The words that immediately come to mind after finishing Blow Your House Down by Pat Barker are negative: unflinching, bleak, dark and depressing. This is a dark story of the women preyed upon by a killer, women living on the edge, surviving by selling their bodies to men at a time when prostitutes are being murdered. But other words also came to mind as I dwelled on the book afterwards: friendship, community, solidarity, defiance, vulnerability, strength. Slim, I read it in one sitting on a rainy afternoon, this is a powerful, compelling read. It pulls you into the women’s stories, makes you feel at one with them.
Blow Your House Down is set in a Northern Town in the 1980s. The timing and setting draw inevitable links with the Yorkshire Ripper who preyed on prostitutes and lone women in the north and was arrested and convicted in 1981. Frightened but driven by the need for rent money or to feed their children, the women continue to walk the streets as the face of one of their own, Kath, the killer’s latest victim, looks down at them from a giant poster. The detail of their ordinary lives is described, starting with Brenda who settles her daughters in bed in preparation to going out with her friend Audrey. Their first call is the Palmerston, the pub where the women gather for a drink before going out onto the streets as a pair. There is a camaraderie, a spirit of just-get-on-with-it. We see some of Brenda’s back story, how she tried working at the nearby chicken factory where the women sing to cope with their grizzly job, how she has been let down by men and is trying to manage on her own.
Barker shows no sentimentality for the women, she describes their lives simply and allows the characters to elicit the reader’s sympathy. Like the chickens lined up on the production line, the women walk up and down the streets, trying to support each other by taking note of number plates. The police sit by, watching, using the women as bait to catch the killer. The men have no voice, they are portrayed as liars, weak and pathetic, except for one whose breath smells of the violet sweets he eats.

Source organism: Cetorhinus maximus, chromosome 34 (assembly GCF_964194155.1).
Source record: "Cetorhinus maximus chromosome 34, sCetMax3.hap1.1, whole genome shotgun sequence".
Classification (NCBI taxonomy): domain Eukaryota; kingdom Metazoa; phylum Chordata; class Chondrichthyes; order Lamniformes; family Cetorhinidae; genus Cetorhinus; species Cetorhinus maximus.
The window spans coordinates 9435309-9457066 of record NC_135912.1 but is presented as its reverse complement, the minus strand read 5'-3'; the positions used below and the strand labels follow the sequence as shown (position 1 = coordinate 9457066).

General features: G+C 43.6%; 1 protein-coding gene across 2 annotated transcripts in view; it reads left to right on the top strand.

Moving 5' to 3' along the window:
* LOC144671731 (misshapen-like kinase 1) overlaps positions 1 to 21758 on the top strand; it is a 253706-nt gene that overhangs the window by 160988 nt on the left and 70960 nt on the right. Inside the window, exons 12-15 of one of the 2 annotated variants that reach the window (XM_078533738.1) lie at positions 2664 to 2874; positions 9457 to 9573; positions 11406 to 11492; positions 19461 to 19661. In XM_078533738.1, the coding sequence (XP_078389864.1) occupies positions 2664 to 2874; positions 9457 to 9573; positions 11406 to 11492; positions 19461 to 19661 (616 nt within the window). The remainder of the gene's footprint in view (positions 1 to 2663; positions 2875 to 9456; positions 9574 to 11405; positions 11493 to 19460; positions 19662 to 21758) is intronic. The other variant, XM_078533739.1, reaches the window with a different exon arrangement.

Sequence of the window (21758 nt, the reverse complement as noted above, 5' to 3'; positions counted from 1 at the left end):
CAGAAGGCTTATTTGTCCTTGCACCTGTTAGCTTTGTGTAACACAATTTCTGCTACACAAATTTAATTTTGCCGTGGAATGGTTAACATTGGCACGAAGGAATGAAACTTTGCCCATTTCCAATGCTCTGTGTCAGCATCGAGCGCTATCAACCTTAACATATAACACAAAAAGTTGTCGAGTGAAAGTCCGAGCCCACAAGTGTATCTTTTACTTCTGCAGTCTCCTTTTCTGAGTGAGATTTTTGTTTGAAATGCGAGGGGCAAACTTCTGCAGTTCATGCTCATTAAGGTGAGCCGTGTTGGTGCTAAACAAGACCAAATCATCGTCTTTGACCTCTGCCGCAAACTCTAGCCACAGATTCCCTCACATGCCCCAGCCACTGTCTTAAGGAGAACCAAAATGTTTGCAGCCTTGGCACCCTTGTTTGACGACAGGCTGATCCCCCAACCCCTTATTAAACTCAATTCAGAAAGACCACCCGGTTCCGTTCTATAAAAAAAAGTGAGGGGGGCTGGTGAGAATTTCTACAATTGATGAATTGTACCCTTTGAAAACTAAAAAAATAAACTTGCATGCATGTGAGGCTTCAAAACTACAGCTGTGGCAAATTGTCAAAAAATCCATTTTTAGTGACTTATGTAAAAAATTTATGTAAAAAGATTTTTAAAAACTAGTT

“You do a lot of walking in this job. More than you might think. In fact, when I get to the end of a busy Saturday night, it’s me feet that ache. There, that surprised you, didn’t it?” Part 3 starts with Jean, whose lover Carol, thought to have gone to London, has been identified as the latest victim. Jean sets out to entrap the killer. “I want to catch the bastard more than most.”
The language is unstinting and graphic, particularly of the sex scenes. The women’s dialogue is in the vernacular which makes them feel real. The tension rises as you wonder which woman will be killed next; each time a women gets into a car with a stranger you think ‘is it him?’ and this drives you to read on.
An accomplished novel published in 1984, it is difficult to appreciate this was only Barker’s second novel. Read it, you will not forget it.
‘Blow Your House Down’ by Pat Barker [UK: Virago]
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